As the cooler temperatures creep in, many homeowners will direct their attention to winter pests such as rodents, bed bugs, and other pests that invade homes to escape the bitter cold of the winter season. Fall is the best time to begin preparing your home defenses from the winter invading pests. However there is one pest everyone keeps asking about, and the question is, are termites still a problem in the winter? It is a common belief that termites hibernate during the winter. Even in the coldest places in the world, the answer to this question is no. Termites don’t hibernate. Stewart Termite & Pest Control will go into depth about the habits of termites during the winter and how they still pose a threat to your home.
Where do Termites Go During the Winter?
For those who live near coastal areas where the weather doesn’t get too cold, termites can breed and destroy wood all year long. In areas like Pennsylvania where we get very cold in the winter, it is a common belief that termites go into hibernation. While termites are fragile to extreme temperatures, they don’t actually hibernate during the winter. Pennsylvania is known to have several species of termites. However, the most common species found destroying homes are subterranean termites which live underground. When the snow begins to fall they retreat deeper underground to avoid the icy surfaces. They will dig elaborate tunneling systems in search of a food source.
What Do Termites Need to Live?
In order for termites to thrive they require moisture, soil, and a food source. It is actually very common to find signs of termite activity during the winter in basements or wood near or in contact with the ground. These areas of a home provide a gateway into your home where temperatures are more of a delight for termites. The one good news is that the colder temperature does slow down termite activity and the queens slow down egg development and production. Nonetheless, the termites are still destroying your home. Another piece of good news is that during the winter, Alates which become future kings queens of a termite colony are not mature enough to seek new homes and the cold temperature would kill them as well. The winter does provide an opportunity to prevent future colonies from spreading. If a termite colony has indeed invaded your home, you have the chance to stop future colonies from spreading to other areas near or in your home.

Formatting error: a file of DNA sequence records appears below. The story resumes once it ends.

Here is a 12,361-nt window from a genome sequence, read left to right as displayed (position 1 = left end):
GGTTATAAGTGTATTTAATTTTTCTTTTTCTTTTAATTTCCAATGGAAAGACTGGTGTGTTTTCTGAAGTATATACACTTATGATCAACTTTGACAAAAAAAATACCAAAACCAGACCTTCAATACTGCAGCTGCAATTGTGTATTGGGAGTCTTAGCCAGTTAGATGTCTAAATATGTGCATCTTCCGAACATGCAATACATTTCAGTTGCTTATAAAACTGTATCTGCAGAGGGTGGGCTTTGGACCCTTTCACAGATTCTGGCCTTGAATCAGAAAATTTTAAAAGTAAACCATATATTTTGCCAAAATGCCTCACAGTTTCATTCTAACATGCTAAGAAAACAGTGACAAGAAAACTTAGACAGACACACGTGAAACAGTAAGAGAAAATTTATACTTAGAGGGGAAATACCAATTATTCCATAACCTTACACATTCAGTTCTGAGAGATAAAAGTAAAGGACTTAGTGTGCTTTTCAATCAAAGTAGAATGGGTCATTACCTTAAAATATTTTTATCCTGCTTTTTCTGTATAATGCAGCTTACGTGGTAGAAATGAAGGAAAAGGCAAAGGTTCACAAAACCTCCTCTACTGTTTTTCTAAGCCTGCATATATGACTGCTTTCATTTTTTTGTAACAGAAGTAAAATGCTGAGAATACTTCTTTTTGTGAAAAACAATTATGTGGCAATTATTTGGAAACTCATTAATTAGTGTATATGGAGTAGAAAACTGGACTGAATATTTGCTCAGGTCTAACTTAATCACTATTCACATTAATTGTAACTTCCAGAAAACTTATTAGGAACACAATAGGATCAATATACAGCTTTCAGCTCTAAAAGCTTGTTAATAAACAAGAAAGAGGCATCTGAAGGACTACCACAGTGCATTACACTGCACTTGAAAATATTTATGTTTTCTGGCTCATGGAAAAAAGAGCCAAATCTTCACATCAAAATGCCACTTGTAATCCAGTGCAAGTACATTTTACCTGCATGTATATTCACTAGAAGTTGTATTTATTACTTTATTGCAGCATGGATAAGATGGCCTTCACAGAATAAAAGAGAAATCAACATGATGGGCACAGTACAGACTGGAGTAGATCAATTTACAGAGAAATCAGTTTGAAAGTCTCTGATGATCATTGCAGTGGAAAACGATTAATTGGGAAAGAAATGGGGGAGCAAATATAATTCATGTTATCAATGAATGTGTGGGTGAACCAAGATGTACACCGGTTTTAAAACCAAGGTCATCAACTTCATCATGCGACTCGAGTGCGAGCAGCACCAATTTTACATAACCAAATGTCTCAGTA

How Do I Know if I have Termites in My House?
Signs of termites inside your home are still present but may be harder to detect. During fall and winter it is wise to regularly inspect the inside and outside of your home for three common signs of a termite invasion during the winter season. One sign is mud tunnels on the outside and inside of your home. These tunnels can even be on the ceiling, wall, base broads, floors, and especially inside basements. Another sign is tiny holes on the wall followed by piles of saw dust. If you have any or all three of these signs, you have termites.
Termite Inspections & Treatments
Don’t let your guard down this winter. Contact Stewart Termite & Pest Control. We can inspect for termites and if found, treat your home. We can provide ongoing protection from termites and other winter invading pests. Contact Stewart Termite & Pest Control today.